J.T. Realmuto crushes two-run HR to seal Phillies’ 6-1 victory vs. D-backs
Opposite D-backs No. 1 starter Zac Gallen for a second consecutive outing, Wheeler outshined his counterpart, punching out eight while allowing just a single run across seven spectacular innings. Gallen was solid — two late solo homers sullied an otherwise impressive night — but Wheeler was better. Again.
“I know the bullpen was taxed a little bit,” Wheelers said afterward. “So, I needed to go deep, and obviously I wanted that to be quality innings.”
Wheeler’s masterful start, his fourth of this postseason, left no doubt about his status as a true October stopper. His career playoff WHIP of 0.73 is, in fact, the lowest of all time (minimum 50 IP) and represents the best 10-start span in postseason history.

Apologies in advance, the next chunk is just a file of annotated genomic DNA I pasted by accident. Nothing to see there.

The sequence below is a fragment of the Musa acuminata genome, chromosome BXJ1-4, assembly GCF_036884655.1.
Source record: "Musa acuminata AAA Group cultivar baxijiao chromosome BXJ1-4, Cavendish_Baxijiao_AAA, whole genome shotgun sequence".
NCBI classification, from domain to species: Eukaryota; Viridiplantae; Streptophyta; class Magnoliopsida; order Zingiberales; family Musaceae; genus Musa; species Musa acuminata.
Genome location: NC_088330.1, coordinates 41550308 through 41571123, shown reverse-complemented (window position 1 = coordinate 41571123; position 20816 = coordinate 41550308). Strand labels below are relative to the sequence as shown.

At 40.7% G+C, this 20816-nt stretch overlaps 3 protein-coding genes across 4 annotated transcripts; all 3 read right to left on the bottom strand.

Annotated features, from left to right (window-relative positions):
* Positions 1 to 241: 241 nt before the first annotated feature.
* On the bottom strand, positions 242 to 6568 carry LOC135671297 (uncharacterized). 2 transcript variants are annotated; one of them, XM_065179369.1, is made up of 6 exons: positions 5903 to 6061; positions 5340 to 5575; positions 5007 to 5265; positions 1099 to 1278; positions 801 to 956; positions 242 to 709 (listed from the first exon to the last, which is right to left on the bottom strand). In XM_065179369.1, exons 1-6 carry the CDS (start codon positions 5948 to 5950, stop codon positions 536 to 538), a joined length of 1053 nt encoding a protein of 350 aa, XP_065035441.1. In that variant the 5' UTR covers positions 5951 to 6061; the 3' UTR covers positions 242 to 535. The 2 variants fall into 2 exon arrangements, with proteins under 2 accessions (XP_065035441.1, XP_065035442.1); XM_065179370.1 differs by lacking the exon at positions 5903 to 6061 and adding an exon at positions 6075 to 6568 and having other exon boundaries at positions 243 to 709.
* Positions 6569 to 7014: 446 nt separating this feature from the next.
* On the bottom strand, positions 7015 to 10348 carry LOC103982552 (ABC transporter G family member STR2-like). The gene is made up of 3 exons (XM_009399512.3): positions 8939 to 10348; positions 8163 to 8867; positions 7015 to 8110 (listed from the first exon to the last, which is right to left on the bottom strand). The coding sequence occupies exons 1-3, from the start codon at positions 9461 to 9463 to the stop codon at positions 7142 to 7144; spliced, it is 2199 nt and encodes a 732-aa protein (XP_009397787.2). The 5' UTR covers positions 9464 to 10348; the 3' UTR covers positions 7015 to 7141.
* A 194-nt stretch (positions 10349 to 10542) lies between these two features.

There are fewer no-doubt aces than ever before, a product of the sport’s reliance on velocity and bullpens. There has not been a postseason complete game since 2017. The Diamondbacks won Game 4 of this NLCS with a carousel of eight different relievers. Saturday’s contest couldn’t have been more different. And that’s because Wheeler is one of the few real ones left.
He knows it too.
“I would like to see the leash unraveled a little bit more,” Wheeler said. “You have to pitch in tough situations. You have to pitch fatigued. You have to pitch tired at the end of the season.”
And while Wheeler was fantastic Saturday, there were a few understandable signs of that fatigue. The velocity and breaking stuff were as good as ever, but his command was a tad more scattershot. He found a couple barrels that found gloves. After cruising through the early innings in his other October starts, Wheeler allowed baserunners in the first, third, fourth, fifth and sixth.
None of them came around to score.